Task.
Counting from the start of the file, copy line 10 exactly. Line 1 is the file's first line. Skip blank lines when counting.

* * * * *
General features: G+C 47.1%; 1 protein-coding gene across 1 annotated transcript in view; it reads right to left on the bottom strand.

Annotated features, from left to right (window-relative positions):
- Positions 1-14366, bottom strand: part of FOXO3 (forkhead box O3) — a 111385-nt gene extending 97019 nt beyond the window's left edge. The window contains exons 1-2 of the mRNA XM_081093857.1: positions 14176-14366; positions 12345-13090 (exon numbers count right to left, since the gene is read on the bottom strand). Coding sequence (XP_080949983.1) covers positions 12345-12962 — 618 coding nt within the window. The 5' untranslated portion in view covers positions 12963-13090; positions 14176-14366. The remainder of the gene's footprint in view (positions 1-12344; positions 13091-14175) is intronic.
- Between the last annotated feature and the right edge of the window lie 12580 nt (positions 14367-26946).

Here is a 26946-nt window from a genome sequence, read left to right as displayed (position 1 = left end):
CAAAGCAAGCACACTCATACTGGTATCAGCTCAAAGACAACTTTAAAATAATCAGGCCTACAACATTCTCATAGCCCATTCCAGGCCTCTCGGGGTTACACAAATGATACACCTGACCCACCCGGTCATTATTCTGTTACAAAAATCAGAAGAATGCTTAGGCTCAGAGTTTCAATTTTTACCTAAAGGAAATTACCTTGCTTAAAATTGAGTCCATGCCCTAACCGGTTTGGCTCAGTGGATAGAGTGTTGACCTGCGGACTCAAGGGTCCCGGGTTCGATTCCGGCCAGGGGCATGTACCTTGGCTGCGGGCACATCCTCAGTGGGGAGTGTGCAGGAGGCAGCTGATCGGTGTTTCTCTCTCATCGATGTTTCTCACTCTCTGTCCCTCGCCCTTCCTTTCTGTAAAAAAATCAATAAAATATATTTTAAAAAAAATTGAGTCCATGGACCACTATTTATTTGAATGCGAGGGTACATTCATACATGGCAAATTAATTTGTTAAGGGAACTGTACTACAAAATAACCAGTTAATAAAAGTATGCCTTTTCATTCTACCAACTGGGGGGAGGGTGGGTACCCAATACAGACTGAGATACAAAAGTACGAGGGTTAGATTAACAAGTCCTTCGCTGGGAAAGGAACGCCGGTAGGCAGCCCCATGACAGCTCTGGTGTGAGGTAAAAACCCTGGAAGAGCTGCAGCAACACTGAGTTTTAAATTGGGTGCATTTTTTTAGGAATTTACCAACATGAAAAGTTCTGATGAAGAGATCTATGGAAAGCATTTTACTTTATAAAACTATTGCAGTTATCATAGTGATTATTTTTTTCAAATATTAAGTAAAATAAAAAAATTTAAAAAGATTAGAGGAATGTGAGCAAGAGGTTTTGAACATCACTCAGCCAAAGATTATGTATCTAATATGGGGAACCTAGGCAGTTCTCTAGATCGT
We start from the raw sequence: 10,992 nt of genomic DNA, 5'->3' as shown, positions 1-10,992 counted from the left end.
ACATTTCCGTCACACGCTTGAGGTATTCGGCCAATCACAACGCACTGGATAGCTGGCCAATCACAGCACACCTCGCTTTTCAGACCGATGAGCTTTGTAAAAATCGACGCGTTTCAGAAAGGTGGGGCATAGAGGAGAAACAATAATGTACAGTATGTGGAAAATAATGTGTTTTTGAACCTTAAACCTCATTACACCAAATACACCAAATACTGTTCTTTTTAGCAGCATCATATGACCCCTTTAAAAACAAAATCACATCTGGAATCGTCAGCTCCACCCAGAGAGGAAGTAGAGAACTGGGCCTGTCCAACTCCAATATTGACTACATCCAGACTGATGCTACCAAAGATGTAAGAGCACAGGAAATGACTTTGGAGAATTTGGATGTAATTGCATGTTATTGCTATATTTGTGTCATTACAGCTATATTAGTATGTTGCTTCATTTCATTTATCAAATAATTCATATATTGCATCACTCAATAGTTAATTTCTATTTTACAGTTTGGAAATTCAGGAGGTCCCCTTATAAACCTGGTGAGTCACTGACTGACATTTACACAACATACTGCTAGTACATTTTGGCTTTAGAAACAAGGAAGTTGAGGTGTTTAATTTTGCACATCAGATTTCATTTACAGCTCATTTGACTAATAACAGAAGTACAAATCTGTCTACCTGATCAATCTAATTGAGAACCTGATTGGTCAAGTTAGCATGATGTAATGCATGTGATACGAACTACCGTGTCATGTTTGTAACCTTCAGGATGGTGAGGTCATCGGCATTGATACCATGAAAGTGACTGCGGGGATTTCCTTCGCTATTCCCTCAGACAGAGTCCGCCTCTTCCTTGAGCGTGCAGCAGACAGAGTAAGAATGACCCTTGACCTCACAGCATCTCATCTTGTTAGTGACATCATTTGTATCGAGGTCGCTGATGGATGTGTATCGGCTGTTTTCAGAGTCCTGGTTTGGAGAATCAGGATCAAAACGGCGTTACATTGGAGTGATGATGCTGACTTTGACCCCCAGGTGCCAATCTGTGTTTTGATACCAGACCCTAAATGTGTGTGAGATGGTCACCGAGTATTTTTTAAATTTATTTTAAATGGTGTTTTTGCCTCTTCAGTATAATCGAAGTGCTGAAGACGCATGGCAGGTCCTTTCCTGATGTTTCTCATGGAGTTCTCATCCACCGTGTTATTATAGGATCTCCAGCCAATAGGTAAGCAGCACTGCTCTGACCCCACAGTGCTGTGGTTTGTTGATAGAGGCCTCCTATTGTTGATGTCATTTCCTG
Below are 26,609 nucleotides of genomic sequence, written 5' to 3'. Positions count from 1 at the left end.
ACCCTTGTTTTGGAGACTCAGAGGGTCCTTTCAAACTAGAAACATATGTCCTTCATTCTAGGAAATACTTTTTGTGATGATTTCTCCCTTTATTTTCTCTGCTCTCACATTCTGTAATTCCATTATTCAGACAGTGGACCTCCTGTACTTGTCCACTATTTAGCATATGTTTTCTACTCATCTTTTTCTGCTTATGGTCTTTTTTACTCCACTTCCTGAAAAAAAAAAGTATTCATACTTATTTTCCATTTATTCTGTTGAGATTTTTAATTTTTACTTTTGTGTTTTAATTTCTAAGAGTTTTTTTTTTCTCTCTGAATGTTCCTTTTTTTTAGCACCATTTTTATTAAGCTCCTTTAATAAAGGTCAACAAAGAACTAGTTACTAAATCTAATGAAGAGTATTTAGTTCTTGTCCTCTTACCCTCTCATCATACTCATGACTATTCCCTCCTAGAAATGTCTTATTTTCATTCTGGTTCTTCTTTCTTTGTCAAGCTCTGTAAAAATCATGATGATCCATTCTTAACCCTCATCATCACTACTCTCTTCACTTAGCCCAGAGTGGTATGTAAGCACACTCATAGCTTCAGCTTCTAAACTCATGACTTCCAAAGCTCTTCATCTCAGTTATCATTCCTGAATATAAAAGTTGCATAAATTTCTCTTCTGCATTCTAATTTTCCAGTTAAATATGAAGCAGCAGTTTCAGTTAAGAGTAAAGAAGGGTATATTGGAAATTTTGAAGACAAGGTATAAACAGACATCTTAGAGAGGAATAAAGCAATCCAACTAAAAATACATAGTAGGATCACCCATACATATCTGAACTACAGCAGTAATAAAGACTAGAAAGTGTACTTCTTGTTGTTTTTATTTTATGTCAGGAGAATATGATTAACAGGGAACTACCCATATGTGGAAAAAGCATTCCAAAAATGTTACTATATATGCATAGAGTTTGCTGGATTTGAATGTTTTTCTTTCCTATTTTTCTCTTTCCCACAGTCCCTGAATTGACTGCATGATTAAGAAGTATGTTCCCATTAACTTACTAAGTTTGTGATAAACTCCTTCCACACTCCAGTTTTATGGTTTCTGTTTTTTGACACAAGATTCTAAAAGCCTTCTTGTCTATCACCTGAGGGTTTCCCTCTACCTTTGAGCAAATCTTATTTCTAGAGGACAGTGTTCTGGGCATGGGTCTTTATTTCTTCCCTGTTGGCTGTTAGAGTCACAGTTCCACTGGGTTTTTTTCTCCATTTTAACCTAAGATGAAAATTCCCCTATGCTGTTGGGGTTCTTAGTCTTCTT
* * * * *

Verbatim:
ACCCTTGTTTTGGAGACTCAGAGGGTCCTTTCAAACTAGAAACATATGTCCTTCATTCTAGGAAATACTTTTTGTGATGATTTCTCCCTTTATTTTCTCTGCTCTCACATTCTGTAATTCCATTATTCAGACAGTGGACCTCCTGTACTTGTCCACTATTTAGCATATGTTTTCTACTCATCTTTTTCTGCTTATGGTCTTTTTTACTCCACTTCCTGAAAAAAAAAAGTATTCATACTTATTTTCCATTTATTCTGTTGAGATTTTTAATTTTTACTTTTGTGTTTTAATTTCTAAGAGTTTTTTTTTTCTCTCTGAATGTTCCTTTTTTTTAGCACCATTTTTATTAAGCTCCTTTAATAAAGGTCAACAAAGAACTAGTTACTAAATCTAATGAAGAGTATTTAGTTCTTGTCCTCTTACCCTCTCATCATACTCATGACTATTCCCTCCTAGAAATGTCTTATTTTCATTCTGGTTCTTCTTTCTTTGTCAAGCTCTGTAAAAATCATGATGATCCATTCTTAACCCTCATCATCACTACTCTCTTCACTTAGCCCAGAGTGGTATGTAAGCACACTCATAGCTTCAGCTTCTAAACTCATGACTTCCAAAGCTCTTCATCTCAGTTATCATTCCTGAATATAAAAGTTGCATAAATTTCTCTTCTGCATTCTAATTTTCCAGTTAAATATGAAGCAGCAGTTTCAGTTAAGAGTAAAGAAGGGTATATTGGAAATTTTGAAGACAAGGTATAAACAGACATCTTAGAGAGGAATAAAGCAATCCAACTAAAAATACATAGTAGGATCACCCATACATATCTGAACTACAGCAGTAATAAAGACTAGAAAGTGTACTTCTTGTTGTTTTTATTTTATGTCAGGAGAATATGATTAACAGGGAACTACCCATATGTGGAAAAAGCATTCCAAAAATGTTACTATATATGCATAGAGTTTGCTGGATTTGAATGTTTTTCTTTCCTATTTTTCTCTTTCCCACAGTCCCTGAATTGACTGCATGATTAAGAAGTATGTTCCCATTAACTTACTAAGTTTGTGATAAACTCCTTCCACACTCCAGTTTTATGGTTTCTGTTTTTTGACACAAGATTCTAAAAGCCTTCTTGTCTATCACCTGAGGGTTTCCCTCTACCTTTGAGCAAATCTTATTTCTAGAGGACAGTGTTCTGGGCATGGGTCTTTATTTCTTCCCTGTTGGCTGTTAGAGTCACAGTTCCACTGGGTTTTTTTCTCCATTTTAACCTAAGATGAAAATTCCCCTATGCTGTTGGGGTTCTTAGTCTTCTT